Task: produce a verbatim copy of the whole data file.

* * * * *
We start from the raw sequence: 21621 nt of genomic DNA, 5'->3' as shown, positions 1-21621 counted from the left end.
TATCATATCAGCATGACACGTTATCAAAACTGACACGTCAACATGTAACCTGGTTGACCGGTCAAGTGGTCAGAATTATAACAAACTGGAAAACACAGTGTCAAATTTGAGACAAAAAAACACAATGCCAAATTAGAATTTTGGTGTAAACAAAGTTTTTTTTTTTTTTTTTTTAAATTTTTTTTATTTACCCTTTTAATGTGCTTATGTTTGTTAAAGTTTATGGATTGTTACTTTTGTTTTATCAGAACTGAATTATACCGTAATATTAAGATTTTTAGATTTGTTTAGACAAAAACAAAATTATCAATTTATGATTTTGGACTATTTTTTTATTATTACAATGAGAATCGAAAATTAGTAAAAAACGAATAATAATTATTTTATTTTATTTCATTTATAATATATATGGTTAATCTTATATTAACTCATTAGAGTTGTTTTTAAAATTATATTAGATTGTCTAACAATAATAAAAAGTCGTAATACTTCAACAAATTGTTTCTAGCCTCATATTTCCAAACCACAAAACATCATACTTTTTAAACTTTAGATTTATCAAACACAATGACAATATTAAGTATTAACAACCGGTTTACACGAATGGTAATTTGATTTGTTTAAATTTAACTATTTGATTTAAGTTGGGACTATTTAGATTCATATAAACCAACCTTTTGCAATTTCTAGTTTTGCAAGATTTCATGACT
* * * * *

We start from the raw sequence: 21621 nt of genomic DNA, 5'->3' as shown, positions 1-21621 counted from the left end.
TATCATATCAGCATGACACGTTATCAAAACTGACACGTCAACATGTAACCTGGTTGACCGGTCAAGTGGTCAGAATTATAACAAACTGGAAAACACAGTGTCAAATTTGAGACAAAAAAACACAATGCCAAATTAGAATTTTGGTGTAAACAAAGTTTTTTTTTTTTTTTTTTTAAATTTTTTTTATTTACCCTTTTAATGTGCTTATGTTTGTTAAAGTTTATGGATTGTTACTTTTGTTTTATCAGAACTGAATTATACCGTAATATTAAGATTTTTAGATTTGTTTAGACAAAAACAAAATTATCAATTTATGATTTTGGACTATTTTTTTATTATTACAATGAGAATCGAAAATTAGTAAAAAACGAATAATAATTATTTTATTTTATTTCATTTATAATATATATGGTTAATCTTATATTAACTCATTAGAGTTGTTTTTAAAATTATATTAGATTGTCTAACAATAATAAAAAGTCGTAATACTTCAACAAATTGTTTCTAGCCTCATATTTCCAAACCACAAAACATCATACTTTTTAAACTTTAGATTTATCAAACACAATGACAATATTAAGTATTAACAACCGGTTTACACGAATGGTAATTTGATTTGTTTAAATTTAACTATTTGATTTAAGTTGGGACTATTTAGATTCATATAAACCAACCTTTTGCAATTTCTAGTTTTGCAAGATTTCATGACT